Wouldn’t that be something?  If we went through this entire month and NOBODY was diagnosed with heartworm disease??  We just saw another case of heartworm disease very recently…So sad.  I know I have been on an “I hate cancer” kick lately, but as always, I am on my “I hate heartworm” kick too.  (I have quite a few kicks…)  Heartworm disease is 100% preventable, and though treatable (treatable in dogs – not so much cats and ferrets), prevention is so much less expensive and easier on the dogs’ systems.I promised to be more upbeat here at Riley and James as soon as possible!  So here goes…

Today’s monthly heartworm post is on how heartworm preventative medications work!

Science…medicine…the wonders of canine physiology…heartworm examined not as a pet stealer or dog damager, but more clinically, as a very cool (disgusting) mortal, intricate parasite.  How exciting is that??  Well, I think it is exciting…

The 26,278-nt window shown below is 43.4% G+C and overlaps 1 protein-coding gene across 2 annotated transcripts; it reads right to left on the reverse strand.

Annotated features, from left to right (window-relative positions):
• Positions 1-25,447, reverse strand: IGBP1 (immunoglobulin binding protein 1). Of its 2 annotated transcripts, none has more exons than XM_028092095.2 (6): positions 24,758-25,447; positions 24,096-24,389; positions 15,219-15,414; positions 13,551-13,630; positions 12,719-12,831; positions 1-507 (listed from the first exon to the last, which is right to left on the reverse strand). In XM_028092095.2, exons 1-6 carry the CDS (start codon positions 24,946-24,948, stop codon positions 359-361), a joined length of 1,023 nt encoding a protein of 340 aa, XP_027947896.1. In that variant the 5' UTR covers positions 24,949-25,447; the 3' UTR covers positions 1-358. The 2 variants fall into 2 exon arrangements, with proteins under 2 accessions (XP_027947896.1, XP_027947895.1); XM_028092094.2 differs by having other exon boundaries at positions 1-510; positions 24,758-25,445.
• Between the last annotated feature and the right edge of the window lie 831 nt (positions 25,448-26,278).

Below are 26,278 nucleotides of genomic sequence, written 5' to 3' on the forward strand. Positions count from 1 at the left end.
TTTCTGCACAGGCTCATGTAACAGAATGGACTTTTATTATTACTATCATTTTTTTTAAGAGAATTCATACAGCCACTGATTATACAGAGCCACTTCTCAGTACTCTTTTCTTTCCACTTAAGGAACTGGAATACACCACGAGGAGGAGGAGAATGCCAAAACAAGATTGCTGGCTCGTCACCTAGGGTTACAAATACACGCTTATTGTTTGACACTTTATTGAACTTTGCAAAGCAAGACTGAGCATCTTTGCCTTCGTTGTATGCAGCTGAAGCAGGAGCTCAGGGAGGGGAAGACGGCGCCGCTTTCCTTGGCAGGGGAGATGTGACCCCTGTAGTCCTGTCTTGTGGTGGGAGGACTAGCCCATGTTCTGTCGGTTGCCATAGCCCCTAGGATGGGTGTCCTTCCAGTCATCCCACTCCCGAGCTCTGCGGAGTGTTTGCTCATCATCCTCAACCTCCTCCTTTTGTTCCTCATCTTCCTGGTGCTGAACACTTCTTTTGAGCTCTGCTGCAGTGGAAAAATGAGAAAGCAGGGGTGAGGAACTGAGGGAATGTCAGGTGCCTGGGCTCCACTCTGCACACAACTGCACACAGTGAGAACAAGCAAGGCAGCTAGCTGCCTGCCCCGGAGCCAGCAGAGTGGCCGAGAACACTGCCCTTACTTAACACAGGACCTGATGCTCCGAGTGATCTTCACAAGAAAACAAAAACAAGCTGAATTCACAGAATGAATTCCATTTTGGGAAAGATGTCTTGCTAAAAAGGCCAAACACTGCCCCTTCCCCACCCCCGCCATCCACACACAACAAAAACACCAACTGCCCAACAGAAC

The Medicine

All heartworm preventative medications currently on the market are a form of macrocyclic lactones, medications derived from bacteria in the Streptomyces genus.  They do not prevent heartworm infection in the strictest sense, they prevent heartworm disease – they kill the larvae (L3 and L4, “baby heartworms”) before they can mature into adult worms.(Interesting side note!  Until the late 1980’s, only daily medications were available because they were only powerful enough to kill the “L3” stage, which lasts only two or three days.)Macrocyclic lactones are neurotoxins to the heartworm larvae (L3 and L4), paralyzing their mouthparts and causing them to starve to death.  The medication needs to be repeated monthly because they kill all of the parasites that are in the pet’s system that have infected him or her in the last thirty days.  The picture that came to mind when I was trying to make it understandable was one of a rainstorm.  Bear with me…Heartworm preventatives are not umbrellas – they are windshield wipers.  Your dog is continually at risk of being bitten by a mosquito that is carrying heartworm larvae (L3) – the mosquito would be the cloud and the heartworm larvae would be the raindrop…if clouds were buzzy and annoying and raindrops were potentially fatal.